The three announced Republican 2024 presidential candidates weighed in over the weekend on the shocking collapse of Silicon Valley Bank (SVB), with former President Trump’s campaign blaming the Biden administration’s “anti-America policies,” and former Ambassador Nikki Haley and entrepreneur Vivek Ramaswamy sounding off against a possible taxpayer bailout.
The SVB, which had been the 16th-largest bank in the U.S., based in Santa Clara, California, collapsed last week and is now under the control of federal regulators.
The Federal Deposit Insurance Corporation (FDIC) only insures deposits up to $250,000, and some investors are saying a government bailout is necessary to protect depositors. Deposits that are insured by FDIC are supposed to be available by Monday morning, sparking fears that a run of withdrawals will create a domino effect.
Some liberals blamed Trump for signing a bipartisan bill in 2018 that rolled back elements of Dodd-Frank, prompting his campaign to fire back.
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“Out of control Democrats and the Biden administration have pathetically continued to try to blame President Trump for their failures with desperate lies, such as the CCP spy balloons, the train derailment in East Palestine, and now the collapse of SVB,” Trump campaign spokesman Steven Cheung told Fox News Digital.
“This is nothing more than a sad attempt to gaslight the public to evade responsibility,” he said. “The fact is that Biden has presided over a catastrophic economy that has devastated everyday Americans and has caused misery across the country due to his anti-America policies.”
Haley, the former U.S. ambassador to the United Nations, said a corporate bailout should be off the table.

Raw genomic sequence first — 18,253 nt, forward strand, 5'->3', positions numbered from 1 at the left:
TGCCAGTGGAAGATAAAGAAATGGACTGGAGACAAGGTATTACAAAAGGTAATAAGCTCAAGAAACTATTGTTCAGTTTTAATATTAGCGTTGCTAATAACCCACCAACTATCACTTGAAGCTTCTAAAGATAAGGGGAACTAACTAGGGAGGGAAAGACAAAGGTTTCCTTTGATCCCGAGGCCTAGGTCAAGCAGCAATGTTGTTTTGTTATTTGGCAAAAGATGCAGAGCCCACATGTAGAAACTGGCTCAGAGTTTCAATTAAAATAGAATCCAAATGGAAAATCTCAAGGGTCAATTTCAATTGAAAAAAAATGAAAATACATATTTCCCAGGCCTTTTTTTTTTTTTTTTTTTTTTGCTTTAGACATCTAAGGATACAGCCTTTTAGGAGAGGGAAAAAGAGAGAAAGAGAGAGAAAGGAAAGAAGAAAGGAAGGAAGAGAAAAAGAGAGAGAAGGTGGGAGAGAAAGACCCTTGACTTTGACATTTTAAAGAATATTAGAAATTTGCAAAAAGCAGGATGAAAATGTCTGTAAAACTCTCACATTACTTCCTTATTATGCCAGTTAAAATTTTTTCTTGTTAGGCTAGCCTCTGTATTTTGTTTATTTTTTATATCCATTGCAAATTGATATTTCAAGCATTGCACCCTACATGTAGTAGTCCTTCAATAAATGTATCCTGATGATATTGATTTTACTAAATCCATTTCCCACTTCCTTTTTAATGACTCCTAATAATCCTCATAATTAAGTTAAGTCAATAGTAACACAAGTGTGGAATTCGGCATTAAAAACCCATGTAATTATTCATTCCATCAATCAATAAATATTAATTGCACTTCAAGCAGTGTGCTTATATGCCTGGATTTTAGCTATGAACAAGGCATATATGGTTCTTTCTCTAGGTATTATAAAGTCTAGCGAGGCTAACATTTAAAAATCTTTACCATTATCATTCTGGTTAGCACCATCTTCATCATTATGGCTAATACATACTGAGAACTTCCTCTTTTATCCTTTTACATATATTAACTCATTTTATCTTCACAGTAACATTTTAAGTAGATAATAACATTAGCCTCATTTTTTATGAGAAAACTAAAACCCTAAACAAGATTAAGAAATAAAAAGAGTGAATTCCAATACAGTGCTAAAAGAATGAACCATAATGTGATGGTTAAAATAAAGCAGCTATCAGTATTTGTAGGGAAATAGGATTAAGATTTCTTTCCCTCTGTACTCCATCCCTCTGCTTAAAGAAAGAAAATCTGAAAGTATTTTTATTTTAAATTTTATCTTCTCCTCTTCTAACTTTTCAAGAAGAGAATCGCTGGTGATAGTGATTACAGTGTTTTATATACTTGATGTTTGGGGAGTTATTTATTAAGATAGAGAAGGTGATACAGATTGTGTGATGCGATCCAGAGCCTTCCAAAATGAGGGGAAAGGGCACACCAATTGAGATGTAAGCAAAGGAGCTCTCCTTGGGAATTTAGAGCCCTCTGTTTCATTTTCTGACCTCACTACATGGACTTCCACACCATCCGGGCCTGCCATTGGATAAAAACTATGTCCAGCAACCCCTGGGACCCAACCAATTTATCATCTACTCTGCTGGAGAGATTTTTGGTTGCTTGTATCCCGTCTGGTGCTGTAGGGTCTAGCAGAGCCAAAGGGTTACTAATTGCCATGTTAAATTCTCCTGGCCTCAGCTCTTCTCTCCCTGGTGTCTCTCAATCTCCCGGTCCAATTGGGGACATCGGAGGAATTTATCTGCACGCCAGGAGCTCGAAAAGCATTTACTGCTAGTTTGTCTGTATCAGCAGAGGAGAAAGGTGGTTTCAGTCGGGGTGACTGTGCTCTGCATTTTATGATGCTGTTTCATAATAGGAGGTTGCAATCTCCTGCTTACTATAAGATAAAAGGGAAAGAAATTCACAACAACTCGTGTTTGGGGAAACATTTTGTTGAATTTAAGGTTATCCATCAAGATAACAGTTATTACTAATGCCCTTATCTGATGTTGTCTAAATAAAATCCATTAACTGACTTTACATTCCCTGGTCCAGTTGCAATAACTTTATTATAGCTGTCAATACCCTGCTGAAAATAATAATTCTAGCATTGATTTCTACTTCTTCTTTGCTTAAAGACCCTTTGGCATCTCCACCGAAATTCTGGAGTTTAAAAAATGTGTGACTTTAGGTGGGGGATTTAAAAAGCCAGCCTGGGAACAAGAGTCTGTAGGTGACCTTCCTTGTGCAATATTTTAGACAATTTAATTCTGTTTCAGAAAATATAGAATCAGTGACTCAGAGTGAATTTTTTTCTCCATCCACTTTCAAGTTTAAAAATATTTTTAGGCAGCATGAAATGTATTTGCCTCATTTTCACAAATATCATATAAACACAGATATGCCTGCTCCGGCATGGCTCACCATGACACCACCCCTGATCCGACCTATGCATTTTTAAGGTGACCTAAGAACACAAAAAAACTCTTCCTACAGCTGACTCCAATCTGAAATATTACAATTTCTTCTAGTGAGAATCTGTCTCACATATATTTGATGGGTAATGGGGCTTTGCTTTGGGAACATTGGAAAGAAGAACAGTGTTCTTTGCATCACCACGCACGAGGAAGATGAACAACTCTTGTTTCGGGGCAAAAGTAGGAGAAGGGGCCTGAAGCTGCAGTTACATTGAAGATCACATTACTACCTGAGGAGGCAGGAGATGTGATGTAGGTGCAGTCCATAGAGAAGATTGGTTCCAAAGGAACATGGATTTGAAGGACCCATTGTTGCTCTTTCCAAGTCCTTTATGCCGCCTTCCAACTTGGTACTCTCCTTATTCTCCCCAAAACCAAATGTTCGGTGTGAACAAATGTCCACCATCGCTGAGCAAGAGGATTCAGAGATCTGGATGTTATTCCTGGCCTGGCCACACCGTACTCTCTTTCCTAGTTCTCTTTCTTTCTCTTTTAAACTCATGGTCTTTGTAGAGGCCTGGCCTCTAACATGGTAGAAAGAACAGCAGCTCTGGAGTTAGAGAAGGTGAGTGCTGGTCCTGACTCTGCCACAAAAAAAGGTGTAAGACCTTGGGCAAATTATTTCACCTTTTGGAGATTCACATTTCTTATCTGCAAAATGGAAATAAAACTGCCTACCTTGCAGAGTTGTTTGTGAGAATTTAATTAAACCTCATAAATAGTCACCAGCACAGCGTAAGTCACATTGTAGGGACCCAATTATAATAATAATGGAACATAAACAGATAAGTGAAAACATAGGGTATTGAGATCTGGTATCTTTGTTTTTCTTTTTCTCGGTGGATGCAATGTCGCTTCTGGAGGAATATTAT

“Taxpayers should absolutely not bail out Silicon Valley Bank,” she tweeted. “Private investors can purchase the bank and its assets. It is not the responsibility of the American taxpayer to step in. The Ni.”
Ramaswamy, who founded Roivant Sciences and Strive Asset Management, argued that SVB should be allowed to “fully fail,” and the FDIC should increase its guarantee level to prevent a bank run on Monday.
“If you want to prevent a run on other banks, increase the FDIC guarantee,” he tweeted. “But SVB screwed up by utterly failing to take interest rate risk into account, in two ways – both in terms of client concentration risk amongst startups and investing in interest rate-sensitive securities. So did the many startups who blithely did business with them. It’s not the U.S. taxpayer’s job to now coddle them.”
Treasury Secretary Janet Yellen said Sunday that the federal government will not bail out SVB but will help to try to meet the “needs” of depositors who stand to lose millions after the bank collapsed last week.
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“We’re not going to do that again,” Yellen said, referring to bailouts. “But we are concerned about depositors, and we’re focused on trying to meet their needs.”
“I’ve been working all weekend with our banking regulators to design appropriate policies to address this situation,” she said. “I can’t really provide further details at this time, but I really want to emphasize that the American banking system is really safe and well capitalized. It’s resilient.”
The SVB did not immediately respond to Fox News Digital’s request for comment.
Fox News’ Brooke Singman contributed to this report.